It has been some time since I last updated the V/R blog.
Not that things haven’t been happening – in fact a ton of things have occurred in the interim one and a half years since I last updated.
Went on biz trips with a client to scout out the overseas Indian edu-tech market. Done a whole bunch of visualizations designed for the events market. In fact, met start-up accelerators to find out the viability of doing a product business in this space.
In terms of projects, yeah, have done quite a few of them that are worthwhile to share. I’ve moved my articles mainly to LinkedIn and medium though, because I know I might get more hits over there. One bad thing though – I can’t embed that many images so I might come back to using this blog. Gonna upload a whole bunch of content back tot he blog, and backdate them.
2020 is going to be challenging. Covid hit, and hit hard, and all my traditional clients who are in marketing have no budgets. So this year is a year where there is not going to be much revenue at all whatsoever. (Don’t even talk about profits).
But V/R as a frontend studio will hopefully survive. We need to pivot to doing more application tech work rather than bling frontend glitz. Going back to university to teach to supplement my income, but also to network and find other opportunities. I don’t know how the marketing drought will last. It is going to be a long, harsh winter.
Due to the Covid pandemic crisis of 2020, our Singapore government has released and amended its budget 4 times so far – a supplementary Resilience budget in Feb 2020 (on top of the usual budget), the Solidarity Budget in April 2020, and the most recent current Fortitude Budget in May 2020.
You can see the updated visualized data based on the latest Fortitude budget (released 26th May 2020) here.
The obvious takeaway is that the budget deficit is unprecedented.
Since the Covid19 pandemic upended billions of lives around the world, we have had some really gorgeous simulations / visualizations to explain how an infection spreads.
Being stuck at home in Singapore on a lockdown (which was just extended to another month), I wanted a project to occupy my time.
I had a different take on simulating and visualizing a virus outbreak in a town as compared to other articles out there.
Instead of people moving about randomly, I felt that giving people a routine home to work to home cycle seemed more realistic to me. Was there a way I could show this, and what insights could we draw?
So I coded up my own model for fun that people can play and explore.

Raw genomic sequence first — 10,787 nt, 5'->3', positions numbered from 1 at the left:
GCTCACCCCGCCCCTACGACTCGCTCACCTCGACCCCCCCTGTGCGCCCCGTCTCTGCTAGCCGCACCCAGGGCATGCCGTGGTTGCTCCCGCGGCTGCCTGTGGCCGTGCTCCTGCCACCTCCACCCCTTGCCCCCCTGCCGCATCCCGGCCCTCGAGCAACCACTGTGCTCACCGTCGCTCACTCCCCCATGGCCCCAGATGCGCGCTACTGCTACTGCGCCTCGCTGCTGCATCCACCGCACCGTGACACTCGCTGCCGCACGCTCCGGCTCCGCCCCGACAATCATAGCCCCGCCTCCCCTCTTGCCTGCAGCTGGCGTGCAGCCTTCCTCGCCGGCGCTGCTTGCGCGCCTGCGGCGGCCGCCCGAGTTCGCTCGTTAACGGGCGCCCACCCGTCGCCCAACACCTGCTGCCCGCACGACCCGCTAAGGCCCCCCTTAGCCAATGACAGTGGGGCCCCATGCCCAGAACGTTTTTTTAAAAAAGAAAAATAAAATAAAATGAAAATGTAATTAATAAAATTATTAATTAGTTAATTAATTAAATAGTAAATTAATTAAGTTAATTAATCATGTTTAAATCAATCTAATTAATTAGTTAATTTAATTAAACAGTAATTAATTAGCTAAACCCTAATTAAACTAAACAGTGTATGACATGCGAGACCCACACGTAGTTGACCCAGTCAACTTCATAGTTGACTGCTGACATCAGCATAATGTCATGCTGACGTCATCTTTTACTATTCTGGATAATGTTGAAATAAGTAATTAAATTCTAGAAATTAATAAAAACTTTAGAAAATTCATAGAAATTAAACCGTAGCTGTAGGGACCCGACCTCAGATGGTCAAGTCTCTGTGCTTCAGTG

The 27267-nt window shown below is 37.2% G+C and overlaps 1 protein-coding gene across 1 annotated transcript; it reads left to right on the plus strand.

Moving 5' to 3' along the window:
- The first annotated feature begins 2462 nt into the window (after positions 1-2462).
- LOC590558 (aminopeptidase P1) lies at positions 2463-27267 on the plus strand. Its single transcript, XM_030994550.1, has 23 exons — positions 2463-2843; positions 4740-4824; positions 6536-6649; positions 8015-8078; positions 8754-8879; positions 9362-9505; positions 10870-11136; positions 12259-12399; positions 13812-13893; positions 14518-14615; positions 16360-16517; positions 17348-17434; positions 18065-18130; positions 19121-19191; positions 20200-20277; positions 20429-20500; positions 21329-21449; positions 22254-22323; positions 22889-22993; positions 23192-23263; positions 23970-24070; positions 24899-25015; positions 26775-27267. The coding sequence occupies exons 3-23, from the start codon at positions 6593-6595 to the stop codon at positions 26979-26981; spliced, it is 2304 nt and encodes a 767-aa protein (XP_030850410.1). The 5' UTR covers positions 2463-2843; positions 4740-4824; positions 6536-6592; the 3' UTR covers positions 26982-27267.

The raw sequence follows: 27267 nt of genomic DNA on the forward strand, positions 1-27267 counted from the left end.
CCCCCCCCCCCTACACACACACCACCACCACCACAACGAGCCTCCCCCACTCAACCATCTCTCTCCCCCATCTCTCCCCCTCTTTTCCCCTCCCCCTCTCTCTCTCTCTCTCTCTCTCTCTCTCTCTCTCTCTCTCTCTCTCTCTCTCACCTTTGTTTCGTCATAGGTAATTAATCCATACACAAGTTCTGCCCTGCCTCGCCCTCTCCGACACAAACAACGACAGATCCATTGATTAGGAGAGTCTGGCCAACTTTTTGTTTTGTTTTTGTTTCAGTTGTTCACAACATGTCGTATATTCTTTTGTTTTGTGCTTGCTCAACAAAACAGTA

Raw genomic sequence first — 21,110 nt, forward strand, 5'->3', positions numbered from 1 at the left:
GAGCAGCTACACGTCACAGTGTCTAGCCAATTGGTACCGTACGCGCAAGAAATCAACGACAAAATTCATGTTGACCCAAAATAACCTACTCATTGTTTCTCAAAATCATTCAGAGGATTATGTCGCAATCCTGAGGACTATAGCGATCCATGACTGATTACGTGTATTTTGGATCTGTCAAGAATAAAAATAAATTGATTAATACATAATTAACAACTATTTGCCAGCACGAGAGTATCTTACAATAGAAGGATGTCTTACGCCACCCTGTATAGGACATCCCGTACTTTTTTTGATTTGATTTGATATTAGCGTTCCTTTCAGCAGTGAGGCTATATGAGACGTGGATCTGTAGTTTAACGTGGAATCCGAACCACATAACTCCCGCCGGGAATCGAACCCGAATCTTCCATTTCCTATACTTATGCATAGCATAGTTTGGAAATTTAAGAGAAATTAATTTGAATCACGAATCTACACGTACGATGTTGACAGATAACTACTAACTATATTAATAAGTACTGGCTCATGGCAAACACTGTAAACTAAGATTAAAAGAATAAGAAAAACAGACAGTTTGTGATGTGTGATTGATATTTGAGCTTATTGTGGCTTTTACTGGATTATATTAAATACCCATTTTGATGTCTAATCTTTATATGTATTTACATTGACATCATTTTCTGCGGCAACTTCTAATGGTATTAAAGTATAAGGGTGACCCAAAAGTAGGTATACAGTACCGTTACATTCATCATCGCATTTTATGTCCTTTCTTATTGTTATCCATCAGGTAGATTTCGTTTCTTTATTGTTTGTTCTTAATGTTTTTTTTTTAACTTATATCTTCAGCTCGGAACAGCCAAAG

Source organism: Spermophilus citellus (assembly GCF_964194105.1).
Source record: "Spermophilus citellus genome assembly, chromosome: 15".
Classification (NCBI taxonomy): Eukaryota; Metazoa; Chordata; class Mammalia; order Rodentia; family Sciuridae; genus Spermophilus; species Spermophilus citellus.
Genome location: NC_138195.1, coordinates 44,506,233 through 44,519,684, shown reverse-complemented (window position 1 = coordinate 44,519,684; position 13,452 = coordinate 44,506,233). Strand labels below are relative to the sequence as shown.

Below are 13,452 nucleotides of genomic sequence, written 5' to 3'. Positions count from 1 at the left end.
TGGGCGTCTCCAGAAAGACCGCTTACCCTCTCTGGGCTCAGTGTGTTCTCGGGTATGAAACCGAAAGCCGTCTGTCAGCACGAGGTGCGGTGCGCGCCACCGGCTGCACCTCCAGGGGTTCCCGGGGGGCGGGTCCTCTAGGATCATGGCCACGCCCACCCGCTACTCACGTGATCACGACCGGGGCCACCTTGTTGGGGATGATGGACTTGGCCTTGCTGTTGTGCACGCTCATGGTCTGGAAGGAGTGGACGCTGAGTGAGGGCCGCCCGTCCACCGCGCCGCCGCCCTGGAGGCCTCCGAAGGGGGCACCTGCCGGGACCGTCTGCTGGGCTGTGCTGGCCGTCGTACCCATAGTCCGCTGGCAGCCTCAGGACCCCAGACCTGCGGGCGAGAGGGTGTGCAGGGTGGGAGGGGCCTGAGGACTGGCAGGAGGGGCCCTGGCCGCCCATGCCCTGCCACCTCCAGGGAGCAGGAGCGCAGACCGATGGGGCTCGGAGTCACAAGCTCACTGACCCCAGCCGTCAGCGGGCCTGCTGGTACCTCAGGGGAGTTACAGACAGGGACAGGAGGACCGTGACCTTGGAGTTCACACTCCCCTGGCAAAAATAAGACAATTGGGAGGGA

Head over to the live, interactive site where you can play with and interact with the simulation! Apologies, LinkedIn does not allow code or even image embeds in the article itself.
Here’s our very simplified base toy model.
Let’s assume that we have a small town with about 150 people that lives in it.
In this town, there are 50 homes and 30 workplaces. The people in town are randomly assigned to one permanent home and one permanent workplace.
Everybody has a schedule – they either are at work from 9am to 5pm, or they are at home.
The simulation starts with one sick individual on Day 0 at 12 midnight (and thus everybody is at home). Everyone is at home till 9am in the morning, at which everyone goes to work.
Every person is represented by a dot. If you’re healthy you’re black. Else, if you’re sick and infectious, you’re red.
Every hour, every sick person has a chance to infect every other non-sick person at the same location. Thus when you have more sick people at a location, the risk for healthy folks get compounded.
Travel from location to location is instant and no one gets infected during movement.
Our model here is rather simple, and it is just about infection. It does not take into account any resistance or anything like that. But even in this barebones state the visualization can help with intuitions about viral spread.
You might notice a few things if you run the simulation a few times:
You might get lucky and the number of sick is really low after several days. Perhaps you got a good randomized start, and the sick individual lived alone, and the workplace he or she worked in had very few employees.
Once you start having a small base of people who are sick, it likely and quickly starts to explode as people move around and spread.
The number of homes and workplaces gives you an idea of how spread out a population is. The more spread out a population is, the less chance they have to interact.
If you group a bunch of people at one same location, it is likely to become a vector of spread, and one infection will likely quickly multiply at that location and spread it all throughout the town.
The last point may be a a common sense intuition, but becomes clear when visualized.
For example, in Singapore our current lockdown situation is due to Covid19 spread in migrant workers who were squeezed into a few dormitories. For them it is extremely difficult to isolate, and thus when the virus started to circulate, it exploded.
Another example: Having one main employer in town like a meat-packing factory. If you get one case in town, it is likely to spread.
You can see these intuitions better by putting more people in less homes and workplaces when you run the simulation. One red dot quickly becomes a bunch of angry red dots at chokepoints.
A more detailed analysis on simulation runs and why having lots of people gathering in one location is a very bad thing (with graphs and all) available at the interactive site.
Stay safe people, and a shoutout to the frontline folks – doctors, nurses, grocers, handymen, etc. who do the hard work of keeping things running.